When Adam and Eve sinned in the Garden of Eden, their main sin was to be unsatisfied with the human condition itself, with human limitation. They wanted to be gods. Rather than change the world slowly and incrementally through the awesome power of solitary deeds, they lusted after the power to change it all at once. They rejected being creatures and wished to be Creators. Hence, the serpent says to Eve that if she eats from the tree "you will be like God."

Celebrities like Kobe Bryant are often not satisfied with being mortal. The public treats them like gods and they begin to believe it. And gods make up their own rules.

At his press conference Bryant said that he now has only one wish. If only he could turn the clock back. Alas, that is a power not granted even to the greatest of sports heroes. They are human just like us. And like us they seem to appreciate their blessings only when they are on the brink of forfeiting them. Life, like a basketball game, has a shot clock. And there is no turning back.

It is a truly saddening testament to the state of humankind that we hold in greater esteem a man who can throw an orange ball through a hoop than a woman who dedicated her life feeding the hungry, clothing the naked, and giving hope to the hopeless. I bet that most Americans could tell you how many championship rings Kobe Bryant has won at the young age of 24. But they could not tell you when Mother Teresa won the Nobel Peace Prize. Millions of American kids can tell you all about Kobe Bryant's all-star game appearances. But they could not tell you in what year Martin Luther King delivered his "I have a dream" speech, or the year or place of his assassination. We've got our heroes all wrong.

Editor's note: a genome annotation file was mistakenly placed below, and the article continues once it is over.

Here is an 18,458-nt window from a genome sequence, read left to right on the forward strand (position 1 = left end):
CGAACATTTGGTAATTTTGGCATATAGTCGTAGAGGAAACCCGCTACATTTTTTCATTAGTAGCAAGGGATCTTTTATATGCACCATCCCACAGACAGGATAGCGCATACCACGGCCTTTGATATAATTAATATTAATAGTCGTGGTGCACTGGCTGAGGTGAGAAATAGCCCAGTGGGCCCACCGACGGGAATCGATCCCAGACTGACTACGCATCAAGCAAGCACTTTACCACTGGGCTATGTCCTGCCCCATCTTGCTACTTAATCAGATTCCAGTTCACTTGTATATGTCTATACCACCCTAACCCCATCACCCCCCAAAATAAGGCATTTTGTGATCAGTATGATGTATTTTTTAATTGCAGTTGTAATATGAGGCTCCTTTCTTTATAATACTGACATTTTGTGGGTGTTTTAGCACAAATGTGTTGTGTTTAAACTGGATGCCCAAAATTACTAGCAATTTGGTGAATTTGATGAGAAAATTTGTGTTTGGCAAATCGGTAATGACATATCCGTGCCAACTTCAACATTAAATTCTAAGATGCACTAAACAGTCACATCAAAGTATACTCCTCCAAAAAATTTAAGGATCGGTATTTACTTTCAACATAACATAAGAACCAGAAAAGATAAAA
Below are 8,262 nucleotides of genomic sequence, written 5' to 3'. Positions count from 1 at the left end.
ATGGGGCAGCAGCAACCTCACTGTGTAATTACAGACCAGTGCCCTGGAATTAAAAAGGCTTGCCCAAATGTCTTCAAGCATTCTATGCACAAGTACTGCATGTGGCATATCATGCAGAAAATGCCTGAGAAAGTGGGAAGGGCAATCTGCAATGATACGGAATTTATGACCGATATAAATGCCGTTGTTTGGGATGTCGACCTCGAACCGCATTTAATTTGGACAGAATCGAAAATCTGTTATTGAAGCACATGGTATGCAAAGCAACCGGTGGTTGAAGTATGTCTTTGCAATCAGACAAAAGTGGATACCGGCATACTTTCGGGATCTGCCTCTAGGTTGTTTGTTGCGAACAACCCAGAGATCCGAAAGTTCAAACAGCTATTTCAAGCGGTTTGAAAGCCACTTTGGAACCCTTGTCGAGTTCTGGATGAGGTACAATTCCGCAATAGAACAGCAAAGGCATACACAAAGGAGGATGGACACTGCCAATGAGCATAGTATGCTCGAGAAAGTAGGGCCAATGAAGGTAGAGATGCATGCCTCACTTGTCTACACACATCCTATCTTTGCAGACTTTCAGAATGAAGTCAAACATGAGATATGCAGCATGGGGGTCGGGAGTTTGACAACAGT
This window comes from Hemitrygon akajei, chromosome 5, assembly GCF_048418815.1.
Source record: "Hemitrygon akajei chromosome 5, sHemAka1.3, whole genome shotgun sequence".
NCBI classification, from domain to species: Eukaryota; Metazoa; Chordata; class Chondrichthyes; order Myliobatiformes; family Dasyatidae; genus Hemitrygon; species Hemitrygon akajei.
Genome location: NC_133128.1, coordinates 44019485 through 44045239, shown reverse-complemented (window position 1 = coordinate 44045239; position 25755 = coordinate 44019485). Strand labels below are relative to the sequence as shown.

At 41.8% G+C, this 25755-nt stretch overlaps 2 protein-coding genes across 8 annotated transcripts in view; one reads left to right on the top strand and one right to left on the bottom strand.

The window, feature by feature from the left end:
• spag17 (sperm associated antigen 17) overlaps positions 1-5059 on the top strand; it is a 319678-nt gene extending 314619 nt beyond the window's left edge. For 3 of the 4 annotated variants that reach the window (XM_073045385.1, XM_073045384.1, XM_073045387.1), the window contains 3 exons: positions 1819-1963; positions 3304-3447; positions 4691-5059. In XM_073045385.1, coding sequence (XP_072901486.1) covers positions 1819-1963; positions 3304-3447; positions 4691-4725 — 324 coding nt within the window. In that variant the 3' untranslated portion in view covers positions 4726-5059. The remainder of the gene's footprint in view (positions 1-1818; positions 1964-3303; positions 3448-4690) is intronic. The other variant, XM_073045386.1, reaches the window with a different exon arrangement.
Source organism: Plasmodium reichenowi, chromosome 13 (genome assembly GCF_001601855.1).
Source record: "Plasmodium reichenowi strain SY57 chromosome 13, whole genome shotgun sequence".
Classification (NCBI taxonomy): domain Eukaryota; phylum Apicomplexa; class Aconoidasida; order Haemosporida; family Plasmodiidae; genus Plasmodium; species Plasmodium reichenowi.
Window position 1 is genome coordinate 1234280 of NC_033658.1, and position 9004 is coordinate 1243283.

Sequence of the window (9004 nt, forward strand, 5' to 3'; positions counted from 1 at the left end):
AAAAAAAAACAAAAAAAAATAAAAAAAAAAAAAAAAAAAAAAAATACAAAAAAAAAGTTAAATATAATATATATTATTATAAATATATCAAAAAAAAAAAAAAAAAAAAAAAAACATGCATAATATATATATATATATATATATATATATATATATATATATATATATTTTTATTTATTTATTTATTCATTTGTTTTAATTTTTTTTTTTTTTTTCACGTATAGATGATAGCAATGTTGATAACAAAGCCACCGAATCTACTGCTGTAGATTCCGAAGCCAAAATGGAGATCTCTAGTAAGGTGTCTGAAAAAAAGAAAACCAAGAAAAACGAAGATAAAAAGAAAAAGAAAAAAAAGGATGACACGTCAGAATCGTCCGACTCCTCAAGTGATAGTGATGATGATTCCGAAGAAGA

The other day I was thinking about where some of my high school teachers were today. It disappointed me that I had no idea. I wondered why I hadn't kept in touch with them. After all, I seem to know where my childhood sports heroes are today, usually degrading themselves by hawking some piece of junk on TV, some painkiller or hemorrhoid cream.

But my former teachers, who earned less in an entire lifetime than Kobe Bryant made in a single month of endorsements, where were they today? My teachers who sacrificed on my behalf, inspired me, and made me want to learn? For the most part, I have no clue. Which makes me part of the problem.

Our role models have become those who conquer the world but fail to conquer their own passions. Our champions have become those who defeat the other team rather than those who fight to defeat evil. Our idols have become those who can fly through the air to dunk a ball, rather than those lofty spirits who soar to the heavens, pulling us along in their trail.

Many American hearts are going out to Kobe Bryant. After all, he seems like an essentially decent man, until now a poster boy for good behavior in the NBA. And we are saddened that he behaved so recklessly. I'm not here to pick on Kobe Bryant. He's not a bad man for stumbling (unless, of course, he is guilty of rape for which he will have to face serious consequences for his actions). Rather, Kobe is just like you and me. Only he can jump higher.

I hope he gets his life back together. I hope he has the courage to admit his mistake, rectify his misdeed, and move on.

But even more than that, I hope the rest of us have the courage to raise the everyday, unsung heroes of daily life to the elevated plane that our sports stars occupy today.